Navy downplays concern about sexual assault on submarines
Published: March 18, 2010
Women will soon be aboard submarines, but how will submarine crews deal with sexual assaults?
That question was raised by one of my colleagues at Navy Times Thursday at a roundtable with Navy officials on sexual assault prevention.
The reporter noted that submarine crews live in very close quarters and can spend months submerged.
I believe weve already been operating in that environment for years, said Rear Adm. Daniel Holloway, director of manpower, personnel, training and education.
"No.1: On our frigates and our destroyers today, very close quarters. In our individual augmentees and support overseas, whether its inside the camp fence line or in a foxhole, and in our mine countermeasures, our mine sweepers, our women today serve side by side.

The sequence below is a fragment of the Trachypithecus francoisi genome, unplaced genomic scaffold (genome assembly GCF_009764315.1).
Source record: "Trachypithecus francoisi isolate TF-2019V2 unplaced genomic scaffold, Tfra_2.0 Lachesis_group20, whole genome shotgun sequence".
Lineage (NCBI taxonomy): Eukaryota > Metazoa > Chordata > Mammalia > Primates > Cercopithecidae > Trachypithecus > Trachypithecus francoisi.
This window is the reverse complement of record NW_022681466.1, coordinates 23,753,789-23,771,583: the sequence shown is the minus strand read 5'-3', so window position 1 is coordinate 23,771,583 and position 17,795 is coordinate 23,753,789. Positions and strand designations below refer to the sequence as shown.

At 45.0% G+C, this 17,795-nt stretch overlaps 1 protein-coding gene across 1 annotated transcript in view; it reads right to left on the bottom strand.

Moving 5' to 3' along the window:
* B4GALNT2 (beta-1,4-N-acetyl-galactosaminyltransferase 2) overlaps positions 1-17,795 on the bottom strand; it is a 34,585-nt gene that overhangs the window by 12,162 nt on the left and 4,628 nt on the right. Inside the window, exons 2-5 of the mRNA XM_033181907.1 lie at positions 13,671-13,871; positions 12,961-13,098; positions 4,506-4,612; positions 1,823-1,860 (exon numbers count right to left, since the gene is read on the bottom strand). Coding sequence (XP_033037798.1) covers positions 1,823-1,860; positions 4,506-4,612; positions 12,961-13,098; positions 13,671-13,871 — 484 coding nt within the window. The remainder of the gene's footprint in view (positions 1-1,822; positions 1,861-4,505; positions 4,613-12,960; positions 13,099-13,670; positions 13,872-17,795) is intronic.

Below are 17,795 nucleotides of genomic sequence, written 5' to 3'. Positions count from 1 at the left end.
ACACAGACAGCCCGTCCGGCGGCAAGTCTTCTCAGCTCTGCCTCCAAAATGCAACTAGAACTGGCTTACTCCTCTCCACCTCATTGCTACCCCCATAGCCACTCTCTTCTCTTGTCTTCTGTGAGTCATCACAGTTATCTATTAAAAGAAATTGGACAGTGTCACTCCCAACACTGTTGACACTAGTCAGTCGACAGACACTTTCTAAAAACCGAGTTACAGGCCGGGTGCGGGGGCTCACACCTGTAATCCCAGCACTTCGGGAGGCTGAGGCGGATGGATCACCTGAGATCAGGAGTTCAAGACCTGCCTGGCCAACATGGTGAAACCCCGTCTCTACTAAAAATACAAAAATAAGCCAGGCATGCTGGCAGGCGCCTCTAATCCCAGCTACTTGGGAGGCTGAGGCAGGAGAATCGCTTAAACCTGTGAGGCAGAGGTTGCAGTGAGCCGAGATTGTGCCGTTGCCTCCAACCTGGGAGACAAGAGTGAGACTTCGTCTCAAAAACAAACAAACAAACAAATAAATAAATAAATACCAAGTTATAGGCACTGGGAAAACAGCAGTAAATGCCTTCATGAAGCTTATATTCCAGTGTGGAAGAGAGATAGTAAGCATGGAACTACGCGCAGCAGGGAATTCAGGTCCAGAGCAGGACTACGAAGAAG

When asked how an alleged perpetrator or victim could be taken off a submarine, Holloway said submarines can surface to evacuate sailors having a medical crisis.
We view the sexual assault, and the mental health condition, re-victimization, her or his safety, the same way as appendicitis, he said.
In such cases, the submarine rendezvous with a surface ship and the sailor is usually taken off by helicopter, said Lory Manning, director of the Women in the Military Project, a non-profit group that looks at policy and law on what women can do in the military.
Its not something that would be unique to a rape, she said in a phone interview Thursday.
Crimes such as male-on-male rape already happen on submarines from time to time, said Manning, a retired Navy captain.
In fact there are more male-on-male rapes in the military than male-on-female rapes, she said.
PHOTO: U.S. Navy.